Weir 2017 deadline for single transfer test ‘optimistic’

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Plans to implement a single transfer test by next year have been described as “highly optimistic” by a grammar school principal.

The Department of Education has begun a formal process to find a common test for P7 pupils in Northern Ireland.

And it has been reported that Education Minister Peter Weir hopes to have the test in place by November 2017.

Professor Peter Tymms, from the school of education at Durham University, has been appointed to lead the initiative to find a new single test.

But Jonathan Wylie, principal at Larne Grammar School, said the timeframe mooted by the department was not realistic.

He told the News Letter: “While we welcome the department’s support for academic selection after 15 years of attacks on grammar schools, realistically we will probably be looking at a few years down the road before a common test could be put in place.

“In order to have such a test up and running by next year, it would need to be announced now to give primary schools a lead-in time to prepare pupils properly.”

Currently around 14,000 children in Northern Ireland each year sit unofficial transfer tests.

There are two separate tests set by organisations AQE and GL. Children who sit both systems face five tests.

At the DUP party conference at the weekend, Mr Weir said it was clear there wouldn’t be political consensus around the issue of a state transfer test.

The minister revealed he was working with the two testing organisations to see what common ground can be found.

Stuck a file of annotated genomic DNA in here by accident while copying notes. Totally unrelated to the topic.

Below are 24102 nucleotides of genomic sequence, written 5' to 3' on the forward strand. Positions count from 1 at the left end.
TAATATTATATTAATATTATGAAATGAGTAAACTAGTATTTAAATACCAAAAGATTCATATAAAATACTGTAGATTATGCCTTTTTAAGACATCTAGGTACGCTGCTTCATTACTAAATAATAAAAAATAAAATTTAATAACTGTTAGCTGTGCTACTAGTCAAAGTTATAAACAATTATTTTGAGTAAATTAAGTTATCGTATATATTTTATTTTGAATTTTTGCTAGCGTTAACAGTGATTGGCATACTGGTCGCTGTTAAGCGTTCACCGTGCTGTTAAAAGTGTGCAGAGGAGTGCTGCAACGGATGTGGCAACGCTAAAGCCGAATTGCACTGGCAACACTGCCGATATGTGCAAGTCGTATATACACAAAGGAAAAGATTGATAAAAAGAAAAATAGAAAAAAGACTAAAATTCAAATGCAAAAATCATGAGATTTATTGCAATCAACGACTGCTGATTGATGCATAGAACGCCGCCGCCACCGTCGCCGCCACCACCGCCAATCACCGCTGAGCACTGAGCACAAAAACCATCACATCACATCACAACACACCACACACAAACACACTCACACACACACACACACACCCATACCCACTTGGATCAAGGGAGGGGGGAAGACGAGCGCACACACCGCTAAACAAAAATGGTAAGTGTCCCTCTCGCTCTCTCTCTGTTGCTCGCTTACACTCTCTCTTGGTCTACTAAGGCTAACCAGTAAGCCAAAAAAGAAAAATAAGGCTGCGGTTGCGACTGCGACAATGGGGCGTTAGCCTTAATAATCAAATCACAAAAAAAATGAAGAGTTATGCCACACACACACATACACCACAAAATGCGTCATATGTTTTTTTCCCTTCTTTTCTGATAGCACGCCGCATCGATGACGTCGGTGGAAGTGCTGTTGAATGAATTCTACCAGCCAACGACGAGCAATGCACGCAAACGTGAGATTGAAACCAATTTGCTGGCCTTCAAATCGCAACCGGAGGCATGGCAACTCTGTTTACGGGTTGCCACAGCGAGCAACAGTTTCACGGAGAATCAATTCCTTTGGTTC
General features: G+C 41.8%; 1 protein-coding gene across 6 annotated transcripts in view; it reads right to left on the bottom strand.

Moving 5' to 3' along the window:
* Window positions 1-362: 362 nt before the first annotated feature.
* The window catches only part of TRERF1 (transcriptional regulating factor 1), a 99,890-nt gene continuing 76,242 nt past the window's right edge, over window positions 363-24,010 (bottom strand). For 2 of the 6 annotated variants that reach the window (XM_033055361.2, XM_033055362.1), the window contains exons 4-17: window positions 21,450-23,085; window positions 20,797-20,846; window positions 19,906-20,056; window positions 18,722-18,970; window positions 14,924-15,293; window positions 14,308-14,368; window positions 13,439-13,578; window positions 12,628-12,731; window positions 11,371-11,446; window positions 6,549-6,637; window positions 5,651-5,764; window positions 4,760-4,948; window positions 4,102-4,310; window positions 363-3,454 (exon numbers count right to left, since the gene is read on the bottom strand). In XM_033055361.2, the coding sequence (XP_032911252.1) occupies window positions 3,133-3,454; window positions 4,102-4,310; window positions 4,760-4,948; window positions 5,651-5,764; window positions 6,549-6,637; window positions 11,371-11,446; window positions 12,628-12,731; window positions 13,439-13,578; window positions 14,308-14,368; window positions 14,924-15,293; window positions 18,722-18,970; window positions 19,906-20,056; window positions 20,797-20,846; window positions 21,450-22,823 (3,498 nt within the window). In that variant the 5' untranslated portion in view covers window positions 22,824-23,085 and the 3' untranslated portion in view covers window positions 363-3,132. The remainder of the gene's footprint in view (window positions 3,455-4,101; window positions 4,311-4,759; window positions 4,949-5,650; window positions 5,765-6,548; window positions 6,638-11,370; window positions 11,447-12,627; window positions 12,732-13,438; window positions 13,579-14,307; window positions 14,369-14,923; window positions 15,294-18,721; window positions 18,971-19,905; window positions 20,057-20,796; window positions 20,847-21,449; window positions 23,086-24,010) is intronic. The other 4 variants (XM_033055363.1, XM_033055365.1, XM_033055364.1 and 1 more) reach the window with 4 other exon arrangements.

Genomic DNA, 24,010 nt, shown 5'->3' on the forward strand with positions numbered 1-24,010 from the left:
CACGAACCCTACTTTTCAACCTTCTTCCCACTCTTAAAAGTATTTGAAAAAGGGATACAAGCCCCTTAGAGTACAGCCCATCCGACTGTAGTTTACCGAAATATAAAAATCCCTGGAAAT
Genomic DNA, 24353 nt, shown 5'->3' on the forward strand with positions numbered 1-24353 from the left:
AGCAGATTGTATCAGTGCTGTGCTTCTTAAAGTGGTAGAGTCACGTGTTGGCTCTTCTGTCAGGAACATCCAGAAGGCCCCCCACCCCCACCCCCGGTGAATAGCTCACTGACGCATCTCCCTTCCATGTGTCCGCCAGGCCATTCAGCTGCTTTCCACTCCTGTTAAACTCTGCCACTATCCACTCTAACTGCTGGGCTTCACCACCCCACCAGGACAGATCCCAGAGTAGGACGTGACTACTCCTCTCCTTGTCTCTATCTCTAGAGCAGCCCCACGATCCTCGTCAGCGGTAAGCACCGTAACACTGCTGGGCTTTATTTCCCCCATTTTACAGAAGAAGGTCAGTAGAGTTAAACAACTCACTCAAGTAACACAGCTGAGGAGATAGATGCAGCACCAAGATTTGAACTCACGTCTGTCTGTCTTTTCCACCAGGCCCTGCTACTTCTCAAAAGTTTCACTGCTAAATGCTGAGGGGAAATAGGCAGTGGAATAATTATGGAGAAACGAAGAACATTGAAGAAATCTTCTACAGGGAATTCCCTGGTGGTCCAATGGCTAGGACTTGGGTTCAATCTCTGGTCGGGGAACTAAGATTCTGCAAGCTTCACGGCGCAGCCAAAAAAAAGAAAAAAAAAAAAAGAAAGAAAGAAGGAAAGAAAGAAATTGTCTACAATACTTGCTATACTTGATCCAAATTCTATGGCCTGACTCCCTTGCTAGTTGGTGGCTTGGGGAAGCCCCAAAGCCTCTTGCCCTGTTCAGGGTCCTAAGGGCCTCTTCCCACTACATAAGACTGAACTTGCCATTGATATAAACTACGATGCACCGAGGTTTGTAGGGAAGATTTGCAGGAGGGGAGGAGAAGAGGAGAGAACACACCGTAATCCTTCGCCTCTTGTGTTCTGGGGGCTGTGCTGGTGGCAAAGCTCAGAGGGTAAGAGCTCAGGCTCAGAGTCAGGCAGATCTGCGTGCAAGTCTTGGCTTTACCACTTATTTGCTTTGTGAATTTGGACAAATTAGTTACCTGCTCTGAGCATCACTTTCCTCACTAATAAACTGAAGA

But yesterday, Mr Weir told BBC Northern Ireland’s Good Morning Ulster programme that academic selection was “here to stay”.

“It hasn’t gone away because there is a strong demand out there for academic selection,” he said.

Branding Mr Weir’s approach to education as “flawed and exclusionary”, Alliance MLA Chris Lyttle said: “It is a further example of an ideological rejection of mounting evidence linking educational disadvantage and academic selection.”

The commissioner for children and young people in Northern Ireland, Koulla Yiasouma, said root and branch reform was needed, not a “further sticking plaster”.

She added: “While it is preferable that within a system of unregulated tests, all children take a single regulated test, it is extremely disappointing that the vision for education in Northern Ireland is firmly fixed on the perpetuation of ‘academic segregation’.”

Carla Lockhart, DUP MLA and member of the Assembly’s education committee, welcomed Mr Weir’s decision to appoint Prof Tymms to find a single transfer test.

She added: “To have a system of academic selection in which there is more than one test isn’t sustainable in the longer term.

“A resolution to single transfer impasse will be best for our children.”